Unfortunately, this situation has already occurred, namely the game of the Ostend Pirates versus the Liege Monarchs. During that match there was a medical crew but no ambulance. At that time, the option of medical crew did not exist in the rules and the rule of an ambulance was not followed and the game was started anyway. After an injury to a player of Ostend, the Pirates claimed that it was not safe according to the rules and so they wanted to stop. The game was stopped and a procedure started to see what should be done. Then it was decided that that match should be played again.

For that reason, we as a board unanimously decided to have the match replayed. The rules of the league were rewritten after the incident in Liege to include the option of a medical crew. Also after the incident on Saturday, November 13, the rules regarding the ambulance and medical crew will be rewritten to avoid a situation like this.

That teams do not agree with a decision is completely understandable but therefore to immediately boycott the league without a conversation coupled with an unprecedented flood of hate messages against Michel Eeman is a bridge too far. Michel Eeman is doing mountains of work for the league and tries at all times to keep the separation between his club and his league works. Thus, in this situation, he has kept himself out of the discussions, just as Frederic Meysman has abstained. We can therefore strongly confirm that all board members behave impartially in their BAFL board work. Of course there are points for improvement but we on the board would prefer to discuss them in a constructive way rather than immediately resorting to a boycott.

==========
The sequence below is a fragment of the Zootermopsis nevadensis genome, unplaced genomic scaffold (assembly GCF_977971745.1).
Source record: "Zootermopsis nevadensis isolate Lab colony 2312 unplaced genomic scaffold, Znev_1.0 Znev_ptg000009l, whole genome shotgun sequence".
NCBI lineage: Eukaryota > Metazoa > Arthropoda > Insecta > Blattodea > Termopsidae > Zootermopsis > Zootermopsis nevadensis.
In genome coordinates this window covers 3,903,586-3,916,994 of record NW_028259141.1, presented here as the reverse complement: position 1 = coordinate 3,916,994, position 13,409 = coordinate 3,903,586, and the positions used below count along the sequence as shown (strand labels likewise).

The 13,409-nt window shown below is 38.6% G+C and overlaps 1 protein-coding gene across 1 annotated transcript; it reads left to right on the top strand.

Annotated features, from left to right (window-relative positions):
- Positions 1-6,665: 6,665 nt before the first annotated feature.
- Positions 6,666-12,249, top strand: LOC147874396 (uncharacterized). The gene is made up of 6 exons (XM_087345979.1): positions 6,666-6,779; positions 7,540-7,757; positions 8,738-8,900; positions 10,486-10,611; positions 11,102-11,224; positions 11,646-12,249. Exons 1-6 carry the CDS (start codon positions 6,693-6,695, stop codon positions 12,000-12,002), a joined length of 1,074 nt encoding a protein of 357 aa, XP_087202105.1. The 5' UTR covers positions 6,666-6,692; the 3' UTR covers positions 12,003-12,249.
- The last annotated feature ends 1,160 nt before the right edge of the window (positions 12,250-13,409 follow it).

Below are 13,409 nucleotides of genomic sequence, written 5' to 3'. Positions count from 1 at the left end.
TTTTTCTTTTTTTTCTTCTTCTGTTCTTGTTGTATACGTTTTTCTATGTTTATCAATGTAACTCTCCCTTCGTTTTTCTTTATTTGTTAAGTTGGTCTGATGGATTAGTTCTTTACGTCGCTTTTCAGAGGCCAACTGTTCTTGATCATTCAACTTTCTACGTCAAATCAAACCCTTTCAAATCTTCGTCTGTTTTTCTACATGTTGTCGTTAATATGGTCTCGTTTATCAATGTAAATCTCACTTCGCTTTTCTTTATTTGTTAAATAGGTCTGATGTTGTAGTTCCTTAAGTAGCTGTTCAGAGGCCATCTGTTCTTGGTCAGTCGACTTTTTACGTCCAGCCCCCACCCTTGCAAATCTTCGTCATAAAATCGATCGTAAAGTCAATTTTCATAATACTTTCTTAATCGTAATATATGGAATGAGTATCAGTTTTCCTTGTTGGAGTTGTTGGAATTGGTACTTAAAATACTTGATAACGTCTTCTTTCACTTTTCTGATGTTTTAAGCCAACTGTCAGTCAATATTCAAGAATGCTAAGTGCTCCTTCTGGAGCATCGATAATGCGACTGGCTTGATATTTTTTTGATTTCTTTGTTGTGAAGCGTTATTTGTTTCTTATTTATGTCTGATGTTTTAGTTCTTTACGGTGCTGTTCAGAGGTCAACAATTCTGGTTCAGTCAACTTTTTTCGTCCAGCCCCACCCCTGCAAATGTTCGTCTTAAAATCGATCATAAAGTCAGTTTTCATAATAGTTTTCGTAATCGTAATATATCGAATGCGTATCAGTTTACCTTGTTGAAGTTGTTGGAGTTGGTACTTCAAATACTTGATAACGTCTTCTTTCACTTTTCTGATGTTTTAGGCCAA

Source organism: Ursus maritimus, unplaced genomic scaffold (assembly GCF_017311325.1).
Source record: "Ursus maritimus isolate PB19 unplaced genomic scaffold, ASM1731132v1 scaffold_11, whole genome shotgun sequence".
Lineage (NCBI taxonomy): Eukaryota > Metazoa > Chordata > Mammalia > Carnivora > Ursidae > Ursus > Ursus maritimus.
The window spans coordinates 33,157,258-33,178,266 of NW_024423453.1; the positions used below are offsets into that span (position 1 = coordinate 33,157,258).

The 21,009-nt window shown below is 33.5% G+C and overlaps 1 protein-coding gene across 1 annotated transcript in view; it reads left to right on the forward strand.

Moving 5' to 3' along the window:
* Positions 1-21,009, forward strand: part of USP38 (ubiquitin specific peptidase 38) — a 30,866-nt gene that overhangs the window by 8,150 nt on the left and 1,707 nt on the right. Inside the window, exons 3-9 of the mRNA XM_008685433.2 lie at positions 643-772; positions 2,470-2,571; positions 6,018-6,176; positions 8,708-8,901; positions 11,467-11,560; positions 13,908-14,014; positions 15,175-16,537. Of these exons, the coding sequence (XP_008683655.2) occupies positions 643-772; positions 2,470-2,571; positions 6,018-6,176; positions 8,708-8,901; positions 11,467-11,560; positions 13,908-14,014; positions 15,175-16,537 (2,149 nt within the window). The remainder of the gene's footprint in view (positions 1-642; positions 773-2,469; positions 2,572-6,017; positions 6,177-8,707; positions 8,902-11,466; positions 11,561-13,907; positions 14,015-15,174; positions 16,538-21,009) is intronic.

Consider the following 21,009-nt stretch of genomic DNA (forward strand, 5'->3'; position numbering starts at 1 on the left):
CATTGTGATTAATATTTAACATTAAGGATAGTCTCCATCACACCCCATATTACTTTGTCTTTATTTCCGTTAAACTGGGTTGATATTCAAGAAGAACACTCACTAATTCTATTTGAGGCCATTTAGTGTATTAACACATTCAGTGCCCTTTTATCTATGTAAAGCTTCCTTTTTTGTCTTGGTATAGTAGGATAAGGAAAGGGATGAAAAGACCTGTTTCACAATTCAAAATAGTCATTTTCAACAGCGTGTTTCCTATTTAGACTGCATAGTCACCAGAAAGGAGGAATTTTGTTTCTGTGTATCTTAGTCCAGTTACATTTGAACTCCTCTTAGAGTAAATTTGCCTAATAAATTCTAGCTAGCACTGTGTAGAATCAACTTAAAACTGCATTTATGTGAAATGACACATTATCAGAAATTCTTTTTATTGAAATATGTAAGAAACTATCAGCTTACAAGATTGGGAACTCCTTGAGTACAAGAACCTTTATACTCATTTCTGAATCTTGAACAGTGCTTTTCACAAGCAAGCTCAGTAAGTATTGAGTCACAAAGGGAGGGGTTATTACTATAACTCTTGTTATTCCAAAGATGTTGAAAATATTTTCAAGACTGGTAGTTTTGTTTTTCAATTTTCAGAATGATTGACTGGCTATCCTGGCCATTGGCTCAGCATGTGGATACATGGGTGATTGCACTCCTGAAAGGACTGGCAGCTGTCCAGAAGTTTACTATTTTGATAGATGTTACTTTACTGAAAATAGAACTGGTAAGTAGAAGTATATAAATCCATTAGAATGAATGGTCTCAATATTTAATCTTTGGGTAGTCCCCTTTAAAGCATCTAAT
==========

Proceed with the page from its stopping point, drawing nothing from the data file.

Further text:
The argument that BAFL does not care about player safety is also blatantly false. We want to ensure the safety of all players at all times. That is why the rules state that an ambulance must be present at all times and that the match must not start without one. The fact that this happened in this case is a moment for us to review the rules and take further measures to avoid this happening in the future. Thus, in an attempt to respond to the laments of both boycotting clubs, the board has made some proposals to address safety even more prominently. Things like starting a conversation with all clubs to see if there are ideas among them to further increase safety, creating a fund to finance safety projects, an unspecified percentage of any fines always provided for this fund, EUR 500 of the proceeds of this year’s Belgian Bowl could already be used to create this fund. This is the last straw
for us, by refusing to even discuss these proposals, both teams show that they are not concerned about safety but rather an attempt to destabilize the league.

It cannot be that teams that agree to rules before the competition, stop during the competition because they suddenly don’t agree with those rules anymore. It is their right to refuse to participate before the league, but the way things are going now can never be an option. Therefore, our position is that both teams either lift their boycott, including Brussels Black Angels playing the Belgian Bowl. Either these teams will bear the proven costs of the non-played games, Tigers for the semifinal in Limburg and the Black Angels for the Belgian Bowl or if they also refuse to do so, we will have to ban both the Tigers and Black Angels from BAFL organized activities for the next 3 years. In other words, no possibility of playing Belgian Bowl, no participation in IFAF sanctioned tournaments, no IFAF or BAFL transfer rules, etc. We hope, however, that it does not have to come to this and that both teams are willing to give up their boycott and cooperate constructively.

Read previous articles with stories from both the Limburg Shotguns and Brussels Tigers.